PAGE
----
This edtech operates on the mantra “acquire phygitally and deliver digitally” to reduce customer acquisition – Economic Times | Team Cansler

– Says Ujjwal Singh, President and CEO of Infinity Learn from Sri Chaitanya

Ed tech companies have become a part of every household. The ed-tech segment in India was booming a few years before the pandemic and then when learning shifted entirely to the internet due to the pandemic-related lockdowns. Post-pandemic, an uncertain future, unsustainable models and a general parental distrust of online education have led to many ups and downs in the industry. Ujjwal Singh, President and CEO of Infinity Learn, one of the fastest growing EdTech companies in India, backed by Shri Chaitanya Group, discusses Infinity Learn’s growth, its future and the future of EdTech in India.

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Infinity Learn is recognized as one of the fastest growing EdTech companies in India. How do you strike the right balance between building 10x growth and sustainable business?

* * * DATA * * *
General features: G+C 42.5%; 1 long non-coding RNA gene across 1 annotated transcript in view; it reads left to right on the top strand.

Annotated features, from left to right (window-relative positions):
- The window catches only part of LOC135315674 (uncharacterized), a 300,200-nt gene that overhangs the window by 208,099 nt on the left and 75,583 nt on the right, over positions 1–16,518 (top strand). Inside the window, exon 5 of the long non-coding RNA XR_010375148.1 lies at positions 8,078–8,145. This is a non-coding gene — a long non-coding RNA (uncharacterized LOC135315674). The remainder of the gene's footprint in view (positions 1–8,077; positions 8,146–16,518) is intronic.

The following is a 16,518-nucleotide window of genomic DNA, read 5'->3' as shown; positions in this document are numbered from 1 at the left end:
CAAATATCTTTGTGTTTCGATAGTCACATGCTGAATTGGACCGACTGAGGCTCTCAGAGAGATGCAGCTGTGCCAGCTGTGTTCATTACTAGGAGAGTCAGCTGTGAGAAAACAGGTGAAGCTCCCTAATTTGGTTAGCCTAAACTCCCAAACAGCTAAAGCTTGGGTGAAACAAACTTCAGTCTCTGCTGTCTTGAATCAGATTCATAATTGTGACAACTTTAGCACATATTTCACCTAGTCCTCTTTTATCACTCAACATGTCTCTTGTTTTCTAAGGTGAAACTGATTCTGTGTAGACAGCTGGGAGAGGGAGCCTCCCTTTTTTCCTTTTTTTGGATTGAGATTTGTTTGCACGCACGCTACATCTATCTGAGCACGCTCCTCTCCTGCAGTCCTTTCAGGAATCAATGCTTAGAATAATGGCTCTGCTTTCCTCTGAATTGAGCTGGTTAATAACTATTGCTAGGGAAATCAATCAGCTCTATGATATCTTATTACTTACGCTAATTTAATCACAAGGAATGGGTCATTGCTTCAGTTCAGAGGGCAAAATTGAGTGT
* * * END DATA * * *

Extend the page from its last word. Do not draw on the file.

During my conversations with the Sri Chaitanya group, we discovered a common thought process. We have recognized that the academic institutions in India are always responsible for a learner’s success. In any educational system, the success of the learner comes first. So EdTech was booming in India, but the results weren’t visible. So we thought, let’s create an EdTech company that is learner-centric, success-centric, that tracks learner success and provides exactly what the learners need. We are a sustainable, profitable and growth-oriented company. We may have about fourfold growth, but it’s a sustained run. This March (2023) we aim to be a break-even company after only two years of existence. We will create new departments so you can see rapid growth. However, we value sustainable growth.

How does it feel to be a professionally managed start-up? How can you excel in such a segment?